How can you not see the importance of mobile apps when you look at the statistics? For instance, mobile users spend 86% of their time on applications, which is a significant number. Furthermore, the majority of the users who make up this percentage are gamers, with gaming accounting for 32% of the time spent on iOS devices. Mobile games, meanwhile, account for 33% of all installs.
The idea that apps are being replaced then doesn’t sound logical. But substitutes are increasing in popularity among iPhone and iPad gamers, even if they aren’t as dominant as mobile apps yet. However, they could be if the industry continues to expand, and these are the reasons why.
Gaming Apps Aren’t Always Available
The main problem iPhone users have is a lack of accessibility. The App Store provides access to millions of mobile applications around the world, so it’s wrong to say that the platform isn’t extensive. However, regarding gaming apps, it isn’t as comprehensive as it is in other areas. A prime example is the battle between Apple and Epic Games surrounding Fortnite.
Until the argument is settled, gamers won’t be able to play a plethora of incredibly famous and popular titles, including pretty much anything developed by the game's developer and publisher. People who lose out the most are those who want to have high-quality experiences without having to worry about their device of choice. At the moment, Apple isn’t putting owners’ minds at ease, not those who value gaming entertainment above the other features the software giant offers.
Casino games also tie in with the availability of certain releases. Although many providers do have applications, a lot focus their attention on online offerings because they provide key features that are hard to replicate. The best online slots games, for example, utilise striking themes, tournaments and jackpots that most gamers won’t find in apps, which is why desktop platforms are significantly important to the industry’s success. If you don’t want to miss out, an application might not be the way forward.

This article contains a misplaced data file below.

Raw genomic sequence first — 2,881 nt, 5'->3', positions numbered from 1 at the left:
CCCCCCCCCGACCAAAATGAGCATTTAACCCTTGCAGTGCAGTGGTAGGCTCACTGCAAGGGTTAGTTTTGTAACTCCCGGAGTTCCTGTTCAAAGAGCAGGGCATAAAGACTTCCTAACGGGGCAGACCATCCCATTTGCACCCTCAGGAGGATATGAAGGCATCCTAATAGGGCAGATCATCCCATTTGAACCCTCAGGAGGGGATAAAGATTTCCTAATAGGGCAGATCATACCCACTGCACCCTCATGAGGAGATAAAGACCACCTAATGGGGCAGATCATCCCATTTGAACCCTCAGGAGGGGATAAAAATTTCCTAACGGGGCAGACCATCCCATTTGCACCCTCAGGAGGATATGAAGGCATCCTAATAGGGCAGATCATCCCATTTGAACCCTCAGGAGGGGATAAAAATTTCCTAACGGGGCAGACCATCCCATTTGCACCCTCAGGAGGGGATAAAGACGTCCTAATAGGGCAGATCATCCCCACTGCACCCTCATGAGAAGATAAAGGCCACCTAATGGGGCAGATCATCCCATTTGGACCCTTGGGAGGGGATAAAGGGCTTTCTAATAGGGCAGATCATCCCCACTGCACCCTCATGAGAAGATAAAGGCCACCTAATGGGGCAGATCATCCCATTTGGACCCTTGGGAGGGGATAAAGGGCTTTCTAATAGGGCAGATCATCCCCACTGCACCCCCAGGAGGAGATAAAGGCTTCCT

Crashes Are a Way of Life
Mobile apps must compete with an audience that won’t put up with excuses. Did you know that nearly two-thirds of people expect an app to fire up within four seconds? 50% believe responses should happen in two seconds or less. If apps don’t live up to expectations, 53% of people will uninstall them permanently.
The problem is that apps do tend to crash, particularly if they are in the early stages of their development. You might assume that the developers wouldn’t release anything until they are sure it works, but industry demand and a need to keep up with the competition encourage them to hit the App Store pronto. It doesn’t matter whether the machine learning or predictive analytics elements are fine-tuned if no one will download the app when everything is ready.
As a result, gamers have to put up with glitches that ruin the gaming experience. Regardless of whether there has been inadequate testing or the API needs tweaking, you can’t afford to waste your time on releases and platforms that are below-par, not when alternatives are available.
Cross-Gaming Apps Aren’t Ready Yet
There’s talk surrounding apps that will allow traditional software and hardware to function on a mobile level. The biggest step forward is the release of Microsoft’s xCloud, a cloud computing function that lets players pick up where they left off on their consoles on their phones and tablets.
Unfortunately, it’s only available on Android devices until some point in 2021. Even when it does hit the App Store, it won’t be the norm as Sony and Nintendo are sticking to their current strategies. As a result, these types of apps are only pushing Apple gamers towards substitutes.
Maybe this will change in the long-term, but for now, the crashes and lack of accessibility make app-replacements very appealing for gamers who own iPhones and iPads.